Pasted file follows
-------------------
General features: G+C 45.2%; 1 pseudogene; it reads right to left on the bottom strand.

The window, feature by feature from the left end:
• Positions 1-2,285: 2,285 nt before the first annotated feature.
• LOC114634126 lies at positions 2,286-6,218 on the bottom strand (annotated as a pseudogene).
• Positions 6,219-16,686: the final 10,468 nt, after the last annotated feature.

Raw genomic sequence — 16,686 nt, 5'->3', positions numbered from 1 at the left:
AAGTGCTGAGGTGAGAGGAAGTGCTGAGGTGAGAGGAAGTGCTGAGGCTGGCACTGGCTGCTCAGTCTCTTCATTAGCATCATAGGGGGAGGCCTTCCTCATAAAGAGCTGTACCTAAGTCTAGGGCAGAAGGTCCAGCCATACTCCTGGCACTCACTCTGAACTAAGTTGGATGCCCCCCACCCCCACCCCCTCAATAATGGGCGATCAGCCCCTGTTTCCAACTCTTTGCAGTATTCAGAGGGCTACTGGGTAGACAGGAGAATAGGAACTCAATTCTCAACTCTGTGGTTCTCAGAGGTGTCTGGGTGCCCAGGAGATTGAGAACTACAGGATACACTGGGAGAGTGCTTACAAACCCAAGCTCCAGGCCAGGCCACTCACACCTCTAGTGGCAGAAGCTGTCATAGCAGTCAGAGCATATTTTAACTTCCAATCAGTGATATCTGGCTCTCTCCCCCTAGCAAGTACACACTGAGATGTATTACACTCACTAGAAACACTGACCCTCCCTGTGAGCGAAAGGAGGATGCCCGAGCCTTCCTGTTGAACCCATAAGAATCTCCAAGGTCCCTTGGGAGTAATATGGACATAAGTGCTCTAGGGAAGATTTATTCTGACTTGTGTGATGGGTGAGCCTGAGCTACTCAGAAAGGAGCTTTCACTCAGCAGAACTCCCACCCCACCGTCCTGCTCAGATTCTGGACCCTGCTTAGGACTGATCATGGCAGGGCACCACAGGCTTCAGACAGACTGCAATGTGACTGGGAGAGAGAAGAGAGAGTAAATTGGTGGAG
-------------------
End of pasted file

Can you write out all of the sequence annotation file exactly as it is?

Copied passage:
General features: G+C 45.2%; 1 pseudogene; it reads right to left on the bottom strand.

The window, feature by feature from the left end:
• Positions 1-2,285: 2,285 nt before the first annotated feature.
• LOC114634126 lies at positions 2,286-6,218 on the bottom strand (annotated as a pseudogene).
• Positions 6,219-16,686: the final 10,468 nt, after the last annotated feature.

Raw genomic sequence — 16,686 nt, 5'->3', positions numbered from 1 at the left:
AAGTGCTGAGGTGAGAGGAAGTGCTGAGGTGAGAGGAAGTGCTGAGGCTGGCACTGGCTGCTCAGTCTCTTCATTAGCATCATAGGGGGAGGCCTTCCTCATAAAGAGCTGTACCTAAGTCTAGGGCAGAAGGTCCAGCCATACTCCTGGCACTCACTCTGAACTAAGTTGGATGCCCCCCACCCCCACCCCCTCAATAATGGGCGATCAGCCCCTGTTTCCAACTCTTTGCAGTATTCAGAGGGCTACTGGGTAGACAGGAGAATAGGAACTCAATTCTCAACTCTGTGGTTCTCAGAGGTGTCTGGGTGCCCAGGAGATTGAGAACTACAGGATACACTGGGAGAGTGCTTACAAACCCAAGCTCCAGGCCAGGCCACTCACACCTCTAGTGGCAGAAGCTGTCATAGCAGTCAGAGCATATTTTAACTTCCAATCAGTGATATCTGGCTCTCTCCCCCTAGCAAGTACACACTGAGATGTATTACACTCACTAGAAACACTGACCCTCCCTGTGAGCGAAAGGAGGATGCCCGAGCCTTCCTGTTGAACCCATAAGAATCTCCAAGGTCCCTTGGGAGTAATATGGACATAAGTGCTCTAGGGAAGATTTATTCTGACTTGTGTGATGGGTGAGCCTGAGCTACTCAGAAAGGAGCTTTCACTCAGCAGAACTCCCACCCCACCGTCCTGCTCAGATTCTGGACCCTGCTTAGGACTGATCATGGCAGGGCACCACAGGCTTCAGACAGACTGCAATGTGACTGGGAGAGAGAAGAGAGAGTAAATTGGTGGAG